Words and photos by Bjørn Olson
From Issue #182
“Mend your equipment if you are to prevail”
Both hands gripped our handlebars tight, squeezing the brake levers, often dragging a foot to slow our steep and icy descent from Rainy Pass. Instead of snow, typical on the Iditarod Trail in early March, we were riding our bikes on frozen dirt, exposed roots interspersed with patches of ice and rock—an unexpected treat of fun and technical mountain biking. My girlfriend, Kim, and I would stop at intervals, look back up the trail, and wonder with bemused curiosity at how any dog driver could control a sled pulled by a team of 12 to 14 powerful Iditarod huskies through this torturous, icy maze of a trail.
Our five-week expedition to Arctic Alaska began five days before the start of the Iditarod sled-dog race, and now the persistent dog-drivers were catching up as we rode the last miles of frozen, glare river ice into Rohn—a remote checkpoint in the cold shadows north of the Alaska Range. Rather than block and impede the racers, we planned to pull aside and let the nearly 70 mushers pass.
Film crews and assorted media, race marshals, veterinarians, and dog handlers hung around the solitary Bureau of Land Management cabin in Rohn, awaiting the first mushers as Kim and I rolled in. After pitching our shelter on the edge of the gravel airstrip, we joined the masses and lent our support to the dog handlers as they assisted the trail-weary and often broken racers into the dog yard. “It feels like we’re the Red Cross at the scene of a battle,” Kim said after a few hours helping the teams into the yard. The lack of snow had been devastating for many of the mushers. In the end, 140 dogs with their drivers (10 out of 70 entries) would scratch out of the race in Rohn and fly back to Anchorage—many of them seasoned experts. For us, the trail was hard-packed bliss.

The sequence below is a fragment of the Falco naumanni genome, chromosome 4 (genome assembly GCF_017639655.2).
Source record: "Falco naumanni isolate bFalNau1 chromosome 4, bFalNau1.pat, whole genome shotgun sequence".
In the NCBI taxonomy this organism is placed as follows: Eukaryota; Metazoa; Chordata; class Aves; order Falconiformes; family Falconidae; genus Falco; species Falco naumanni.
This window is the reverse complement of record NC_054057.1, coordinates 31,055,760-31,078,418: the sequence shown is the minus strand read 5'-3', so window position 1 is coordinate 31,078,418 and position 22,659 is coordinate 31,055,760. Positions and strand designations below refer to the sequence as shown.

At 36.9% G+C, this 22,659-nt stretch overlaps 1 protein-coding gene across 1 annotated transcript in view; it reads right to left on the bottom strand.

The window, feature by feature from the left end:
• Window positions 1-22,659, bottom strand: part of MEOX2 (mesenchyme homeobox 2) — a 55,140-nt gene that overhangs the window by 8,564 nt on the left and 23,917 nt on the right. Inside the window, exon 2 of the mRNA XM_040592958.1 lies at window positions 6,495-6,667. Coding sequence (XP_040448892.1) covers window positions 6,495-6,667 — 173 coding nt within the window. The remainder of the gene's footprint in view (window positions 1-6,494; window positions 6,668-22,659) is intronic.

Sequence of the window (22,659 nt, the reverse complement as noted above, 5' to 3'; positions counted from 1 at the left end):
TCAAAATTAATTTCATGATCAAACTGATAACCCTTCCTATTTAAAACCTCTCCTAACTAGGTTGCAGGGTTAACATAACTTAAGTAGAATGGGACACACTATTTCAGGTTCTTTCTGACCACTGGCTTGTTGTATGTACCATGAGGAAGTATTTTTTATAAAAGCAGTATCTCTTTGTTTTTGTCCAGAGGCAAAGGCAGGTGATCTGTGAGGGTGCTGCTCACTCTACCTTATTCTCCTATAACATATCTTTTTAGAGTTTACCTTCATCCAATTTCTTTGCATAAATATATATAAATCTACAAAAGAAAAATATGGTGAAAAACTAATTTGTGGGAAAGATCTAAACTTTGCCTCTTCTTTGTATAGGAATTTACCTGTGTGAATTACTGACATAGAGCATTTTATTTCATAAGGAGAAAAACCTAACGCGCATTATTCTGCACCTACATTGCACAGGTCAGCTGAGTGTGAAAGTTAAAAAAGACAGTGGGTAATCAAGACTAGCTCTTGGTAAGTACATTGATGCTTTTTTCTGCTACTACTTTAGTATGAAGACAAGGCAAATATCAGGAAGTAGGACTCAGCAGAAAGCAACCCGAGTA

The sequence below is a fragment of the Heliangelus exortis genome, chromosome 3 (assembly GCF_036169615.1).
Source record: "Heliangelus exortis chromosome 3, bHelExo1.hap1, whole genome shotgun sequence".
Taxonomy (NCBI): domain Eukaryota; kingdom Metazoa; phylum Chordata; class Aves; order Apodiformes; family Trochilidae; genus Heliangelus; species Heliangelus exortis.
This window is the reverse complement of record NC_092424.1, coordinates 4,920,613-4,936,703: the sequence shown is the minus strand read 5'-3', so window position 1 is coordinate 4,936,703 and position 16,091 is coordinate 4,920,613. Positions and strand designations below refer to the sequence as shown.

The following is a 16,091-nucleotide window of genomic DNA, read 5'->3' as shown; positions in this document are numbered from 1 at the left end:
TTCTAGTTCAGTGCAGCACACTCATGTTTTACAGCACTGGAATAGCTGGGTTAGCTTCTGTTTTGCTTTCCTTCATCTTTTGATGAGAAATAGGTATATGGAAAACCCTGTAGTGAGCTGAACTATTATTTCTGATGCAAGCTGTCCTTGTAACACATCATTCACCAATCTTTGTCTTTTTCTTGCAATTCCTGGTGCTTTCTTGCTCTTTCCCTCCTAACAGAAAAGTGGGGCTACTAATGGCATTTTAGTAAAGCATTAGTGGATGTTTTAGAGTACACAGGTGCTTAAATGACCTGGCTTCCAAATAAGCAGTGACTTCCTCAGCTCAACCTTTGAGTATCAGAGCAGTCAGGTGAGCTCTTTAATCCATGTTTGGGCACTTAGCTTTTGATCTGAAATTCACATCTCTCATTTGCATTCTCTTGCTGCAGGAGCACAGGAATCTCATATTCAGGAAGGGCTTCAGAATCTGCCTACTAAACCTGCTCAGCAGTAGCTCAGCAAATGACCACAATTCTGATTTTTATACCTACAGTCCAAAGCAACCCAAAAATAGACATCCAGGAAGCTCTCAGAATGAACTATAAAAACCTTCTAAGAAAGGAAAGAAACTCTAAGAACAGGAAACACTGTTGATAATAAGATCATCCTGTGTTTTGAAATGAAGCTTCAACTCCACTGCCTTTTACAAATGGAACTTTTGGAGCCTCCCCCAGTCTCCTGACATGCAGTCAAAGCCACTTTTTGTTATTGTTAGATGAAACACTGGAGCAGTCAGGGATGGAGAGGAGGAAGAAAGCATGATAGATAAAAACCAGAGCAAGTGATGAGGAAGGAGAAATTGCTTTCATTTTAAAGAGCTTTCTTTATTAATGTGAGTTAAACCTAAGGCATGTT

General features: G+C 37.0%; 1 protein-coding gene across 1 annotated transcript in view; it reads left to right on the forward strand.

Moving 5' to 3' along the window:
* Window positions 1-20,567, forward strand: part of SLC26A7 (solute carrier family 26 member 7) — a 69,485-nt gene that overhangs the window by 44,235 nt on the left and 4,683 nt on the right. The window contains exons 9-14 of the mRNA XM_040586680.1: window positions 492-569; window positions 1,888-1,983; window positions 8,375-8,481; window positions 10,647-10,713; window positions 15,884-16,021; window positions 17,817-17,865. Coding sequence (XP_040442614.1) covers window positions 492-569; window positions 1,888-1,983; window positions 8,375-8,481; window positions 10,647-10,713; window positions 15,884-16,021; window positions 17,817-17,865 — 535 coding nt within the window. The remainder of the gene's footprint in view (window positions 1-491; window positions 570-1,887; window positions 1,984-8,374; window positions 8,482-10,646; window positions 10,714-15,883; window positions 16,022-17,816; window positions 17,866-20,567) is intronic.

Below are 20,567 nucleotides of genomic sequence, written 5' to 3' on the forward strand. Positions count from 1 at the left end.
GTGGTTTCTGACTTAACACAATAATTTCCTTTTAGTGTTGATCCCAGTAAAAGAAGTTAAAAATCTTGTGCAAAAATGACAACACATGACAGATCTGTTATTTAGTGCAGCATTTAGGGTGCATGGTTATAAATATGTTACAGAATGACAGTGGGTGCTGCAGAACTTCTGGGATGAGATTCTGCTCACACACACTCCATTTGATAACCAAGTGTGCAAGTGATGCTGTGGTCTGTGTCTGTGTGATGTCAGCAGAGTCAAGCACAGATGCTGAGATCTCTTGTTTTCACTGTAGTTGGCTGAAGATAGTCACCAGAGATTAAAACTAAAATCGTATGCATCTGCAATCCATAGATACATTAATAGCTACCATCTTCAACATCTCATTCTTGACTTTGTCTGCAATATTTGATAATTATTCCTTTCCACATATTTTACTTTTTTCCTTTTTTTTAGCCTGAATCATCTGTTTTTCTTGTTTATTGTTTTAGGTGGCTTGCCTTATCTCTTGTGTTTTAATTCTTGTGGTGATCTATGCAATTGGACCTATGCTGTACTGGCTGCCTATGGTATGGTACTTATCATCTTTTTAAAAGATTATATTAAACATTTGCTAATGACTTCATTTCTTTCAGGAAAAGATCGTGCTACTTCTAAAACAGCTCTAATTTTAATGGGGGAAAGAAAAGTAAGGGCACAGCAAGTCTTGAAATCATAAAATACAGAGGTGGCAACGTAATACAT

Weeks before, Kim and I were a blur of pre-trip details. Both of us are veterans of long winter fat-bike expeditions, but our proposed “Fat Bike to the Arctic” trip was our most ambitious winter-cycling route to date. We projected to ride the first 750 miles of the Iditarod Trail, then veer north, cross the Seward Peninsula and Kotzebue Sound, and finish in Kotzebue for a roughly 1,100-mile route that had never been completed by bike.